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COVID-19 RULES

IN PICTURES: What it looked like when Sweden ended Covid restrictions

Sweden dropped most of its Covid restrictions on February 9th and stopped offering free tests to the general public. Here's the day in pictures.

IN PICTURES: What it looked like when Sweden ended Covid restrictions
Many Malmö residents hit the dance floor at the KB nightclub when it opened at one minute past midnight on February 9th. Photo: Johan Nilsson/TT

The owner of a Stadsmissionen second-hand store in Liljeholmen, southern Stockholm, removes a sign stating a maximum of 50 customers allowed. Photo: Jonas Ekströmer/TT
 
 

A shop owner in Malmö, southern Sweden, removing tape from the floor after rules that stated shops had to make sure customers could keep a distance were scrapped. Photo: Johan Nilsson/TT
 

A long queue outside Malmö nightclub KB in the early hours of Wednesday. Bars and restaurants now no longer have to close at 11pm. Photo: Johan Nilsson/TT
 

Unvaccinated people are still urged to avoid crowds, but vaccinated people only have to stay home if they have Covid-19 symptoms. Another picture from the KB nightclub in Malmö. Photo: Johan Nilsson/TT
 

Things were fairly calm at Stockholm’s clubbing district Stureplan at around midnight between Tuesday and Wednesday. Photo: Fredrik Persson/TT
 

Sweden now no longer offers free PCR tests to the general public, only to staff and patients in the healthcare and elderly care sectors. Here’s a picture of some of the last self-test kits being handed in in Malmö on February 8th. Photo: Johan Nilsson/TT
 

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COVID-19 RULES

Easter holidays: What to expect if you’re coming to Sweden in 2022

Tourism to Sweden has been limited for the past two years for obvious reasons, but visitors are starting to return. And those living in countries where Covid-19 is still a thing might be in for a bit of a surprise.

Easter holidays: What to expect if you're coming to Sweden in 2022

Sweden has throughout the pandemic had a relatively light-touch approach to Covid-19 restrictions.

But from the start of this month, the disease is no longer classified as a threat to public health or a critical threat to society, the two temporary laws the government brought in to give it more powers in the pandemic have expired, and the last remaining travel restrictions have been removed.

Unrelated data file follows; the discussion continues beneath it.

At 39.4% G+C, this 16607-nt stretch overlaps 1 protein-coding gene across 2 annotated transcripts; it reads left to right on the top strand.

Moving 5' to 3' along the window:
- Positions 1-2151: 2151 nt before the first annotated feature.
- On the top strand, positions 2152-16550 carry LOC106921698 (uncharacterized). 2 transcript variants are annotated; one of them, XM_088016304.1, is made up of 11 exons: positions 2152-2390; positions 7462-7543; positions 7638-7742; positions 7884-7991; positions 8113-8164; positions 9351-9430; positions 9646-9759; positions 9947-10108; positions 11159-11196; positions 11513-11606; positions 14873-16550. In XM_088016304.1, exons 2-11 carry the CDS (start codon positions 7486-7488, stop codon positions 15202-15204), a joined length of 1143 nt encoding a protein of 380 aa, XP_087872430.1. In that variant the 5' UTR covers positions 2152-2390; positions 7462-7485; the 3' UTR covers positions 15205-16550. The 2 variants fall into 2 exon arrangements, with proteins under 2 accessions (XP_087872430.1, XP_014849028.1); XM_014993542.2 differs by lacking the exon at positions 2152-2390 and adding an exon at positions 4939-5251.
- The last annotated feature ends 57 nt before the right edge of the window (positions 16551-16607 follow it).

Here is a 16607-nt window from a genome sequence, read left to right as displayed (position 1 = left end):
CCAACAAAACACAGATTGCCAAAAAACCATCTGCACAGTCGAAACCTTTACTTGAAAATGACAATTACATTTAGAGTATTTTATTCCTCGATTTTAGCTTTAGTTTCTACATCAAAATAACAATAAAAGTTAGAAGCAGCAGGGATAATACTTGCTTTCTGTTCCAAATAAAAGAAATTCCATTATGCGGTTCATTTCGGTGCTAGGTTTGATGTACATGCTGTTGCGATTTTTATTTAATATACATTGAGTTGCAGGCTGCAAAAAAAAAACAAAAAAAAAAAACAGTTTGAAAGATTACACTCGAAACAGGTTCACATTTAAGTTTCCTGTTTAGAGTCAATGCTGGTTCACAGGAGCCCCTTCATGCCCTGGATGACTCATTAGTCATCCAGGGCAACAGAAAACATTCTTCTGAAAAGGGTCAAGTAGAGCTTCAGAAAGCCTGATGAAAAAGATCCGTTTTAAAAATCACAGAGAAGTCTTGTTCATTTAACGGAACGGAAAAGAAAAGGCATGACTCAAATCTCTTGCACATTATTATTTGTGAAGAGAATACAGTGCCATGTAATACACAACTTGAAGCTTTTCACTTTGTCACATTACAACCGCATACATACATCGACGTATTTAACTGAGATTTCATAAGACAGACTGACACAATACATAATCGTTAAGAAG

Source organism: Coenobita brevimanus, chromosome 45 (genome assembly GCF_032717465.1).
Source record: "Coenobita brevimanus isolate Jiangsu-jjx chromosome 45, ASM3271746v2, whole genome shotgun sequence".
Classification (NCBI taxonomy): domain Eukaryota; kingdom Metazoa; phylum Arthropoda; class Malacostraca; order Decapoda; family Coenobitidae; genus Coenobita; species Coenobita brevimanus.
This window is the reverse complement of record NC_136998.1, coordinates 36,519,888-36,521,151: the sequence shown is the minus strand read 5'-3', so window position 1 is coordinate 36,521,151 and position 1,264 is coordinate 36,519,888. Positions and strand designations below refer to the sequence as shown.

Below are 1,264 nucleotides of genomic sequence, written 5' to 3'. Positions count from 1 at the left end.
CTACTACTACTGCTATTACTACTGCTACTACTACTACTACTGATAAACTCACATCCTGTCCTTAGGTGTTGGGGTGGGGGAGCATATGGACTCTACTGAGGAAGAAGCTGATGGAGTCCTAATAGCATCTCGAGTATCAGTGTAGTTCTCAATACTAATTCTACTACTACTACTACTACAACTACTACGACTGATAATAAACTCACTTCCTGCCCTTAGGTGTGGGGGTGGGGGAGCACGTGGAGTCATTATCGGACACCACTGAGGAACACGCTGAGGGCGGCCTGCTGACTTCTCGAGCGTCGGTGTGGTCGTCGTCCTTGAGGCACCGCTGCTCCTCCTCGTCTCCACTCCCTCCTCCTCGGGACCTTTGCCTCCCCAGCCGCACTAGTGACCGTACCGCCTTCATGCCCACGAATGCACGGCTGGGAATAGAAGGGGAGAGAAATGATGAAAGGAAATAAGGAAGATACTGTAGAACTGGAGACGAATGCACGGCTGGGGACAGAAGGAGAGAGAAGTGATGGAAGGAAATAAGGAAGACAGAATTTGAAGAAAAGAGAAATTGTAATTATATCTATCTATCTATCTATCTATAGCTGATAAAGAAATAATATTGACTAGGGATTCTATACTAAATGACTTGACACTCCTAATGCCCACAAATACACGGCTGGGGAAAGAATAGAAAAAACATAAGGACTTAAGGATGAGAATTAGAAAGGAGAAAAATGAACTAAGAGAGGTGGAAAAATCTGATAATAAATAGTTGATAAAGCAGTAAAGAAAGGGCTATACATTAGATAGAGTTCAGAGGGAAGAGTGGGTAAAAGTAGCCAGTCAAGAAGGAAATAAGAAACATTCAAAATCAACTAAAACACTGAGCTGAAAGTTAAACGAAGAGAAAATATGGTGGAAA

Entry restrictions due to Covid-19

Sweden this month did away with its non-EU travel ban, so from April 1st, no traveller needs to show proof of vaccination, a negative test result, or any other Covid-related documentation, no matter what country they live in, are a citizen of, or are travelling from.

There is also no recommendation to get a Covid-19 test on arrival. There are still testing centres in the departure area for travellers flying outside of Sweden, but the testing stations on arrival at Stockholm Arlanda and Gothenburg Landvetter have closed down.

Welcome to Sweden! 

READ ALSO: Who can travel to Sweden now Covid-19 travel rules are lifted? 

Face masks 

From April 1st, it is no longer recommended to wear a face mask when in airports in Sweden, so if you prefer to wear one, you may find yourself almost alone. 

Some airlines, such as British Airways and EasyJet only require passengers to wear masks if the end destination requires them, so you may notice the difference as soon as you get onto your flight. Norwegian lifted its mask requirement for Scandinavia in February. Ryanair, however, is still asking passengers to wear masks on all flights.  

The Public Health Agency lifted its recommendation to wear face masks on public transport when crowded at the start of February, but even when masks were recommended, only about one in ten passengers wore them. 

Again, if you prefer to wear a mask on public transport, you will find yourself alone. 

What restrictions are there in public places? 

None. At the start of February, Sweden removed the recommendation for sports and cultural clubs from arranging big events and competitions indoors, which was the last such recommendation in place.

There are no restrictions whatsoever for festivals, concerts, nightclubs, theatre performances, and all other indoor and outdoor events with a large number of participants. 

Those who are unvaccinated, whether by choice or for medical reasons are advised to avoid crowded places and large indoor events. 

What if I get Covid-19 while in Sweden? 

Even if you do get Covid-19 symptoms when travelling in Sweden, you are no longer expected to go and take a test. The only people recommended to get tested are those that work in or are being treated by the health system, and those who care for the elderly, or live in a care home.

If you get Covid-19 symptoms while travelling within Sweden, by all means take an antigen test or quick test. The Public Health Agency recommends that you should avoid contact with others even if the rapid test is negative. 

This might be a problem when you have to get a flight back home, particularly if you live in a country which required a negative test before boarding your flight. 

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